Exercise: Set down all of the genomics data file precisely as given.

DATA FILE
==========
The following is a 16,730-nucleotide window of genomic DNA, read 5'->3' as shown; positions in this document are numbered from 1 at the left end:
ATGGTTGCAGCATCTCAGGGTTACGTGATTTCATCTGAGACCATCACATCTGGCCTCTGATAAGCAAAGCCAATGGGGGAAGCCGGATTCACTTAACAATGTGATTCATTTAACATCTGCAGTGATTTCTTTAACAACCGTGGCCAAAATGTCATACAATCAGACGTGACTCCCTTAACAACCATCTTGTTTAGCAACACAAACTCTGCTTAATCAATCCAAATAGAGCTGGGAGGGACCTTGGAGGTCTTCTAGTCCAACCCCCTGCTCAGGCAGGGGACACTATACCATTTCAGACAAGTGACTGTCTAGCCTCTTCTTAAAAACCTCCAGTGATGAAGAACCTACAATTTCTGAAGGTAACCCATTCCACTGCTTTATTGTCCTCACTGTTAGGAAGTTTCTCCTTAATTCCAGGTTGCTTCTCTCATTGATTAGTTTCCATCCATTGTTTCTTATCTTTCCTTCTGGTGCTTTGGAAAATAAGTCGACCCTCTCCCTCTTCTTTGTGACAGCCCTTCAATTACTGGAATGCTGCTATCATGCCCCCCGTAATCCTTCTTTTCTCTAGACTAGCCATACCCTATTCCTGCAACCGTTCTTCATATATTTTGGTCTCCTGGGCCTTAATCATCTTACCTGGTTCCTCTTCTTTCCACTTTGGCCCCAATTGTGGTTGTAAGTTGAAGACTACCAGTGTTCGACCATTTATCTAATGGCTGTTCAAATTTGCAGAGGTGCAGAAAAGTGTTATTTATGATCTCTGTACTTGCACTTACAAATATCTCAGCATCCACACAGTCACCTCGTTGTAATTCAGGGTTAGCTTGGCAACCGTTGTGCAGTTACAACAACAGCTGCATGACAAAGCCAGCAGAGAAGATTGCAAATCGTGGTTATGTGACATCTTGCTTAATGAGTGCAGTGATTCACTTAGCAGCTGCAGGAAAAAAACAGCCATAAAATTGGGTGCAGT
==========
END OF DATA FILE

The following is a 16,730-nucleotide window of genomic DNA, read 5'->3' as shown; positions in this document are numbered from 1 at the left end:
ATGGTTGCAGCATCTCAGGGTTACGTGATTTCATCTGAGACCATCACATCTGGCCTCTGATAAGCAAAGCCAATGGGGGAAGCCGGATTCACTTAACAATGTGATTCATTTAACATCTGCAGTGATTTCTTTAACAACCGTGGCCAAAATGTCATACAATCAGACGTGACTCCCTTAACAACCATCTTGTTTAGCAACACAAACTCTGCTTAATCAATCCAAATAGAGCTGGGAGGGACCTTGGAGGTCTTCTAGTCCAACCCCCTGCTCAGGCAGGGGACACTATACCATTTCAGACAAGTGACTGTCTAGCCTCTTCTTAAAAACCTCCAGTGATGAAGAACCTACAATTTCTGAAGGTAACCCATTCCACTGCTTTATTGTCCTCACTGTTAGGAAGTTTCTCCTTAATTCCAGGTTGCTTCTCTCATTGATTAGTTTCCATCCATTGTTTCTTATCTTTCCTTCTGGTGCTTTGGAAAATAAGTCGACCCTCTCCCTCTTCTTTGTGACAGCCCTTCAATTACTGGAATGCTGCTATCATGCCCCCCGTAATCCTTCTTTTCTCTAGACTAGCCATACCCTATTCCTGCAACCGTTCTTCATATATTTTGGTCTCCTGGGCCTTAATCATCTTACCTGGTTCCTCTTCTTTCCACTTTGGCCCCAATTGTGGTTGTAAGTTGAAGACTACCAGTGTTCGACCATTTATCTAATGGCTGTTCAAATTTGCAGAGGTGCAGAAAAGTGTTATTTATGATCTCTGTACTTGCACTTACAAATATCTCAGCATCCACACAGTCACCTCGTTGTAATTCAGGGTTAGCTTGGCAACCGTTGTGCAGTTACAACAACAGCTGCATGACAAAGCCAGCAGAGAAGATTGCAAATCGTGGTTATGTGACATCTTGCTTAATGAGTGCAGTGATTCACTTAGCAGCTGCAGGAAAAAAACAGCCATAAAATTGGGTGCAGT